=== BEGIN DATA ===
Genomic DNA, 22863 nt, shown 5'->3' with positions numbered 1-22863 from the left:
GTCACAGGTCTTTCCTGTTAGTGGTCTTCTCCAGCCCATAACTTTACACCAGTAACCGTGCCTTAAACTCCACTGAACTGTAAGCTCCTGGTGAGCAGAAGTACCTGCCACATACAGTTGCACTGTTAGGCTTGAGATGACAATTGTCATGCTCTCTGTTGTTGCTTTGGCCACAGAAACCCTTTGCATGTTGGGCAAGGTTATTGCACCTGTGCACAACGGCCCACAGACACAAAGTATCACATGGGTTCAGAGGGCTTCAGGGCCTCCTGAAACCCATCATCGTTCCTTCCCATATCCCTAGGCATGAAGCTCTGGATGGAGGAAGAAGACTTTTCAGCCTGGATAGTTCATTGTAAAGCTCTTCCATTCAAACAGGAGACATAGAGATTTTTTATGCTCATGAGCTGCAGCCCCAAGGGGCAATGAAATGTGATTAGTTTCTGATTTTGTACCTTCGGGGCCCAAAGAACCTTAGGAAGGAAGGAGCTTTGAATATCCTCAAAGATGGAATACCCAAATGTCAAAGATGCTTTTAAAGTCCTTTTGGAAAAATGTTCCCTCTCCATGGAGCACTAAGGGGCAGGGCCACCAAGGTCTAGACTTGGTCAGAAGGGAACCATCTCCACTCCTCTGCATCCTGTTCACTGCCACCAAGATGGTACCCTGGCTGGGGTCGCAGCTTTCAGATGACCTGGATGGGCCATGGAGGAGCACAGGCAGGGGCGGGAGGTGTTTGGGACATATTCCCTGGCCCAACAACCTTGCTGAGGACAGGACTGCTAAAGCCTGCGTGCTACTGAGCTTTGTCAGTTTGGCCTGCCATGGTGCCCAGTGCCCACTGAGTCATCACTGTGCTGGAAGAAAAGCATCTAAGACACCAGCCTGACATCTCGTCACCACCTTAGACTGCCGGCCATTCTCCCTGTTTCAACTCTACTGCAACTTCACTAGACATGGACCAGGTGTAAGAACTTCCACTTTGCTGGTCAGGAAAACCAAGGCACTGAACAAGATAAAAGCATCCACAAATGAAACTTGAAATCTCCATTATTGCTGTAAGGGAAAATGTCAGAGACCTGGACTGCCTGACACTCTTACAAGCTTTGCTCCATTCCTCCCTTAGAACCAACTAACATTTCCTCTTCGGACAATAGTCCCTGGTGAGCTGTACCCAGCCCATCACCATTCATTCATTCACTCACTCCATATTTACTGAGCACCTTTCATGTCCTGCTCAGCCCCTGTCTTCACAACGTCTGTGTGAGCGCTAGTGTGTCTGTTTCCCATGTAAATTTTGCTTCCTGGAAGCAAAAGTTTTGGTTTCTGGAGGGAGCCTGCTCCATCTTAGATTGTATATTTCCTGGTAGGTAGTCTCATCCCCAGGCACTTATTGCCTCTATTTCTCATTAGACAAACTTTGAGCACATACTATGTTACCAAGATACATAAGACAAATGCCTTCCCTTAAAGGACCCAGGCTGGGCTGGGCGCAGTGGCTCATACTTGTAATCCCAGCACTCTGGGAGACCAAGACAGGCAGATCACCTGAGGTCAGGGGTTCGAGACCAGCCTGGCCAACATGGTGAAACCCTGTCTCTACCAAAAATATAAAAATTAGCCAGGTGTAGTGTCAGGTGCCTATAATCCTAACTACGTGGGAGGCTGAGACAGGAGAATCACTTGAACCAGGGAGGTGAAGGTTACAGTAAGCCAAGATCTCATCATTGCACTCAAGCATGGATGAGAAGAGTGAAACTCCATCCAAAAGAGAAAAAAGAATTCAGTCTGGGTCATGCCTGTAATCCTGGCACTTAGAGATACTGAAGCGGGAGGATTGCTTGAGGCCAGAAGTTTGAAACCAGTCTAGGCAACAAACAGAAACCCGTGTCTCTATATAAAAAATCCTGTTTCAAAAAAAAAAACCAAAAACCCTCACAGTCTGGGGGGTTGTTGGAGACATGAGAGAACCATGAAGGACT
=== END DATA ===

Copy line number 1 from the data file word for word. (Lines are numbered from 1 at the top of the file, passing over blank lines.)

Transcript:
Genomic DNA, 22863 nt, shown 5'->3' with positions numbered 1-22863 from the left: